“We treat these assets as museum artifacts. We put the costumes in muslin bags, and if they’re really elaborate we put them in an acid-free box with a muslin wrap,” he says. “If they can be hung, we put them in a polyethylene bag, which is made of archival-material and won’t emit any gas that would cause the costume to deteriorate. Once it comes into our facility, we treat it as an artifact with all of these archival standards we’ve been trained in. It’s not an exhibit space, it’s a collections facility.”

At the Motion Picture Association’s new headquarters, there are some choice Universal artifacts currently on display. One such item is the miniature space capsule used in Apollo 13. We’ve got an animatronic hat from Cat in the Hat, and, of particular delight to everyone working in our D.C. headquarters, some assets from The Office, like the Dundee Award, a plaque that has Dwight Schrute’s name on it, and Michael Scott’s parking sign.

Courtesy NBCUniversal.
Courtesy NBCUniversal.

Pirtle’s grasp on Universal’s vast archives includes knowing not only all about the assets but the stories that inspired their creation in the first place.

“There’s currently a display at the Natural History Museum in Los Angeles, which we partnered with them to create, called The Natural History of Horror,” he says. “We’ve got Frankenstein’s lab, which includes information about the Italian scientist [Luigi Galvani] who figured out animal electricity and how that helped inspired Mary Shelley’s ‘Frankenstein’. Then there’s the coelacanth fish [a Brazilian myth about a half-man, half-fish creature living in the Amazon], which inspired The Creature From the Black Lagoon. Then there’s how the discovery of King Tut’s Tomb in 1922 inspired The Mummy.”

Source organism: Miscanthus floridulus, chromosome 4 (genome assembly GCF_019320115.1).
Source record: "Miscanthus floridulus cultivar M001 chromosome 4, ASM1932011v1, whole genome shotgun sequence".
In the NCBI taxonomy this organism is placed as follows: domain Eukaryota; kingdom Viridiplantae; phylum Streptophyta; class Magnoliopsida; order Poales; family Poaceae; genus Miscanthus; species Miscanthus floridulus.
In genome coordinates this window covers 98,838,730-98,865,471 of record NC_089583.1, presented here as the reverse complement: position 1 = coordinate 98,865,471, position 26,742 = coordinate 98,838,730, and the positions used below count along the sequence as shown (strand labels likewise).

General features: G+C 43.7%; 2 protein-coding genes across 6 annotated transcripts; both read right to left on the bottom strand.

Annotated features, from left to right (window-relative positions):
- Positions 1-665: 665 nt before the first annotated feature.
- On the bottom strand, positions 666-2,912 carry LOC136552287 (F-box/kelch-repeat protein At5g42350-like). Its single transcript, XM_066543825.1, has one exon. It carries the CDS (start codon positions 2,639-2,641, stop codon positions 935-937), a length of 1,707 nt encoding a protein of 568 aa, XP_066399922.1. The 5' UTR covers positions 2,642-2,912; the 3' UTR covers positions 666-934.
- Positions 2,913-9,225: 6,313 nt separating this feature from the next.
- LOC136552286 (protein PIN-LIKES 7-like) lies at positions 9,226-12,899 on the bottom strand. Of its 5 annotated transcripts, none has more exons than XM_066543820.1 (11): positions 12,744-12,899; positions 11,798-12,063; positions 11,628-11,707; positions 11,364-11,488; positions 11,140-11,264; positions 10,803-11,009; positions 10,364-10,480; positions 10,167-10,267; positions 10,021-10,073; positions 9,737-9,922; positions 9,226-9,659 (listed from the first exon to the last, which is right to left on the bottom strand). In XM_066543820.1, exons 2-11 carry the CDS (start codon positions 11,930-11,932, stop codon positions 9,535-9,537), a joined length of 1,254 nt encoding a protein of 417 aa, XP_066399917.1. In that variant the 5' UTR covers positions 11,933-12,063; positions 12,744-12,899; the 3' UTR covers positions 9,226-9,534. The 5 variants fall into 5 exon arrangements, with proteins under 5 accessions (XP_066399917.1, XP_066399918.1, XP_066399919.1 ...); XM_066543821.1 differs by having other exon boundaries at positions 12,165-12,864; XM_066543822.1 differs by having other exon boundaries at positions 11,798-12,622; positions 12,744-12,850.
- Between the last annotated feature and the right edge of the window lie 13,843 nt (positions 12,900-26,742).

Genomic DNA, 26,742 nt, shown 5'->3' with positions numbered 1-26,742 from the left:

Pirtle is genuinely enthused as he explains all this, a man ideally suited to be looking after the archives of the studio that gave us some of cinema’s most indelible creatures. Not that he’s got any favorites.

Check out our interview with Warner Bros. archivist Lisa Janney.

Featured image: Lon Chaney Jr. in ‘The Wolf Man.’ Courtesy NBCUniversal.

ABOUT THE AUTHOR

Bryan Abrams

Bryan Abrams is the Editor-in-chief of The Credits. He's run the site since its launch in 2012. He lives in New York.